Things you discover by accident

Over the last few months we have been hearing a lot of talk in the UK industry about new initiatives in the South West of England to develop the sheepskin tanning industry, and I was astonished to discover on line thanks to Mr Google that a report had both been commissioned and published back in April 2007. It is forty nine pages long so too big to publish in full but you can download it at

http://www.realsheepskin.org.uk/downloads/Sheep_Industry_Report_M.pdf (2.3MB)

The Great Sheep industry and its Juicy Fifth Quarter

This is the excellent title it has been given and it reads like a document you would be proud of in any developing country. How much the industry has done for us in the past and could do in the future if all the skins were not exported unprocessed. It also takes quite a swipe at the industry in the 80s and the 90s when Strong and Fisher, Hillsdown Holdings and Pittards were fighting over supremacy. “Causing the downfall of the 2 former and has doggedly undermined the latter”. Since I was part of the management at Pittards I think this is very succinctly put. I do not believe any of the three companies did any serious strategic or financial planning to support their positions, and everything was done on the hunch and the opinions of the chief executives. Opportunism and the old problem of testosterone. True “command and control” stuff. “Feel the power and to hell with the employees” was the approach and of course as the report rightly states it led to the disorderly destruction of the industry and the unnecessary loss of a lot of good jobs.

For the future the report pushes forward a number of points largely based on ensuring that at least 500,000 pelts are kept in the UK for further processing and hopefully a new tannery being built near the M5 in Somerset. It notes the current issues in the small industry that exists being an elderly management profile with no succession and old plant and equipment, so that the sector is rapidly declining into a micro industry or craft sector. The options left are:

  1. Maintain the status quo. Sit tight
  2. Jump ship
  3. Diversification
  4. Integration, Merger, Amalgamation, Down Sizing
  5. Niche Marketing

Not an easy set of options. At the same time the industry itself is unsure about the value of the wool according to Scottish Agricultural College sheep specialist Dr John Vipond. Presenting his report on the sheep industry just last November he said the industry had to change quickly to survive, with one issue being to worry much less about the wool and concentrate on the meat, which was where the future market lies. “Most UK wool is sold for less than it costs to shear. The industry is losing £25-£40 million a year because of wool and it also contributes significantly to animal welfare problems with higher shepherding costs.”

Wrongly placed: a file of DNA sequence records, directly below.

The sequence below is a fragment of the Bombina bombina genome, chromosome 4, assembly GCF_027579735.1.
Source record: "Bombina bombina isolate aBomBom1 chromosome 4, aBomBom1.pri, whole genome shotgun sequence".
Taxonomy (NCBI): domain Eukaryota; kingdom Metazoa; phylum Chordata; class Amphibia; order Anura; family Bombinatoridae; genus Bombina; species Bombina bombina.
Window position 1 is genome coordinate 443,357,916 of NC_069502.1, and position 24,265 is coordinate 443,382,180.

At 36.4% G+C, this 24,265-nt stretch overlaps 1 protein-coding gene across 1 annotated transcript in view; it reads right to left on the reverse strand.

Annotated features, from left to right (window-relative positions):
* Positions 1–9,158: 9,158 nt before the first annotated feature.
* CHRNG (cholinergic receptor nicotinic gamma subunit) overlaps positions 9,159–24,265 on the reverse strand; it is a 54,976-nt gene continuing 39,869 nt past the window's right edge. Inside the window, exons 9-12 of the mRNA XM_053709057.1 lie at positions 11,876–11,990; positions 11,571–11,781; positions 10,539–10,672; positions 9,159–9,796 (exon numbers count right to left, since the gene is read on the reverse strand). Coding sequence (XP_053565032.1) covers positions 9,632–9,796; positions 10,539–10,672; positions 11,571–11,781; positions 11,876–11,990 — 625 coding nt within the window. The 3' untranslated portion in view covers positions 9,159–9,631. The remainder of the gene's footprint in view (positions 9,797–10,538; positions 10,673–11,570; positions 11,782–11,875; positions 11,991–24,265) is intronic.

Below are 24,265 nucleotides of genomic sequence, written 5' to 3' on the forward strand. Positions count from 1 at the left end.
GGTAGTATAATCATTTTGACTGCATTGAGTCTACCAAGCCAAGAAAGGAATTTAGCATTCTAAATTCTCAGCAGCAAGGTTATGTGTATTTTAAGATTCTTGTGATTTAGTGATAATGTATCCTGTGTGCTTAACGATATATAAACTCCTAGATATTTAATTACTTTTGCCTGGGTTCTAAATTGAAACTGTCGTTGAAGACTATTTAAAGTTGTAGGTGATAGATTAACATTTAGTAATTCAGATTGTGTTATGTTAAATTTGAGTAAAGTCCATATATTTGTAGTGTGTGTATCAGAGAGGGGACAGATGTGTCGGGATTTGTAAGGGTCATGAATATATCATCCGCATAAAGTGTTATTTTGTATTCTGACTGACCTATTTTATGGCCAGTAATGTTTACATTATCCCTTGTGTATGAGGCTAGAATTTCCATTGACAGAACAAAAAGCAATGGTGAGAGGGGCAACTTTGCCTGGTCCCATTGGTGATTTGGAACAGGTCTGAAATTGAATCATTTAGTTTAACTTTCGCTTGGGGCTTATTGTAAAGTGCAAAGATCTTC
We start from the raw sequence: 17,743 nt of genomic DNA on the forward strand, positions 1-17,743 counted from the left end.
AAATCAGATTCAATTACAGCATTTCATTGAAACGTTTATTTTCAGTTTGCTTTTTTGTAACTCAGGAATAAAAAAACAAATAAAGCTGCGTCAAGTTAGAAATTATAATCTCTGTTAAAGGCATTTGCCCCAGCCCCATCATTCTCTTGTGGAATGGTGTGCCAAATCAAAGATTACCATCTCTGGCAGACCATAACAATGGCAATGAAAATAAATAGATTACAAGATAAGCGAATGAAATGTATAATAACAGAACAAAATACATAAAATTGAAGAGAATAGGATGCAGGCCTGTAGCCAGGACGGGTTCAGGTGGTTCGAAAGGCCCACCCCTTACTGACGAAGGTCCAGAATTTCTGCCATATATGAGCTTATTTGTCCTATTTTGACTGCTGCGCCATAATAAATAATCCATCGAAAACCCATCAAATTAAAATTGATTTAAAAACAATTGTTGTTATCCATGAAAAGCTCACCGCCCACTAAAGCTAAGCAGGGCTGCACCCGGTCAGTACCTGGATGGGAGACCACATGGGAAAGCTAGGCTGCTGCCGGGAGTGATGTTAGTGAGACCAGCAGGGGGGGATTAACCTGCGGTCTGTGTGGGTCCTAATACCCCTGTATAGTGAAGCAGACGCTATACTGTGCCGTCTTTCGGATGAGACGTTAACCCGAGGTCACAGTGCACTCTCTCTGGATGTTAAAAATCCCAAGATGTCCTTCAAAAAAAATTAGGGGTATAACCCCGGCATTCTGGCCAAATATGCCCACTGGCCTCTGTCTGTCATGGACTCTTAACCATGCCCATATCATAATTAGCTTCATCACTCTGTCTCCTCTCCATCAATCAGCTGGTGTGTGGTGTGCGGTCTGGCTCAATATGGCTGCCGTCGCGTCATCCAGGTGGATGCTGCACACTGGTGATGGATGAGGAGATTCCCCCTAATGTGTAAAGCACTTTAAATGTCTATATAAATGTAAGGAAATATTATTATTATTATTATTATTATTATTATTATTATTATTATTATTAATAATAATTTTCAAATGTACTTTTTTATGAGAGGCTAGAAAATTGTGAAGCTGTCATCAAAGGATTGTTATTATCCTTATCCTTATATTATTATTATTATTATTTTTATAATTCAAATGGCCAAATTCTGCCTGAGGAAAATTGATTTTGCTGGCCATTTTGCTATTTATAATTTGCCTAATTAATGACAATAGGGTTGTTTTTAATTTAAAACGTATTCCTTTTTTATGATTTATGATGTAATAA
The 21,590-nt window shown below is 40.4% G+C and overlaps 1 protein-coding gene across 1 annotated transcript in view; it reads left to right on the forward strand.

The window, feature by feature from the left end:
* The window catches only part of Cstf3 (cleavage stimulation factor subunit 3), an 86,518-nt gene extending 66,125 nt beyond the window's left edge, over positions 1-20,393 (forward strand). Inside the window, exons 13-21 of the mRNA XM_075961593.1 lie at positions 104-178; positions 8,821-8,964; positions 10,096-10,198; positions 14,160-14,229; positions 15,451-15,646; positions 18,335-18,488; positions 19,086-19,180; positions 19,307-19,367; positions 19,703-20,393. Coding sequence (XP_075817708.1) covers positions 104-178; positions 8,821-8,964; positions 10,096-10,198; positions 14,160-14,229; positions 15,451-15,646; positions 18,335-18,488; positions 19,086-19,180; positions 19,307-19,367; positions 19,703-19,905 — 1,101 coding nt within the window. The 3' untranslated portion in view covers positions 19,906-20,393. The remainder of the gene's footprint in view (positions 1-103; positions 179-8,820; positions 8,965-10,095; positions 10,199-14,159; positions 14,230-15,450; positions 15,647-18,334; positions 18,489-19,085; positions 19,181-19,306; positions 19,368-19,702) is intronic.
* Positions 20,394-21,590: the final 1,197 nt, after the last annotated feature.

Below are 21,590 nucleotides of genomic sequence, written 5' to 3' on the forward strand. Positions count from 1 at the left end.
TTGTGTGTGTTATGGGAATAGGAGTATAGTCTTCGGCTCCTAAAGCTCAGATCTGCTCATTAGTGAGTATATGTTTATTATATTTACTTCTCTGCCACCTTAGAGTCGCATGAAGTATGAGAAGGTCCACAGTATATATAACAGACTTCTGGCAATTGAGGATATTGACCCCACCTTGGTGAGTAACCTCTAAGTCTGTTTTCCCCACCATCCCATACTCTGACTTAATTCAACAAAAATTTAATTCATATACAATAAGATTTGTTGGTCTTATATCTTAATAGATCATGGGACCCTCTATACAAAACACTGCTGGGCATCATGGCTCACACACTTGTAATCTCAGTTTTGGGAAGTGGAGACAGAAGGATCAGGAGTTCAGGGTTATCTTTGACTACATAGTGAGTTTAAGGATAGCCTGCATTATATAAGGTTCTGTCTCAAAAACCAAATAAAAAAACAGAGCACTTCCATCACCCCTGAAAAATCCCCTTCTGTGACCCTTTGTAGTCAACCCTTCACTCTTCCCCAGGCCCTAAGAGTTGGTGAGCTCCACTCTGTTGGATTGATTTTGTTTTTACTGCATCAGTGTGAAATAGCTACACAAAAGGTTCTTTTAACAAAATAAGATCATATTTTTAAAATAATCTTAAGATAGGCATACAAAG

Mike Redwood

7th February 2009

APLF will be full

Richard Daniels (centre) with Dr and Mrs Wilkinson
Richard Daniels (centre) with Dr and Mrs Wilkinson

If the APLF in Hong Kong has a really big attendance they can thank the Indian International Leather Fair in Chennai and the great meetings with alumni and friends to remind them of what is going on in Hong Kong for the Leather Centenary.

Despite the depression it looks like the show and the Corium event will be very busy. One function of trade fairs today, more than selling, is as a meeting place where one can catch a feeling from trends and pricing, do some informal benchmarking, and meet a lot of colleagues that it would be impossible to get together with face to face otherwise. For all the power of the blackberry it can only be a supplement to face to face meetings, never a replacement.

Chennai can now say it has arrived as a major presence as there is no doubt that India has one of the best vertically integrated leather industries in the world and its price points and products, heavy in footwear and with a strong formal capability, seem better placed than most to withstand the worst of the recession.

The horror story of the moment is the upholstery sector. If you owned a clutch of world class, top level tanneries around the world at a time when your regular hides were dirt cheap because your market had gone on forced holiday what would you do? Footwear? Enough said and that could be disruptive factor to shake the boat: watch this space.

My picture is of Dr and Mrs Wilkinson plus Richard Daniels (centre), alumnus and reed bed guru.

3rd February 2009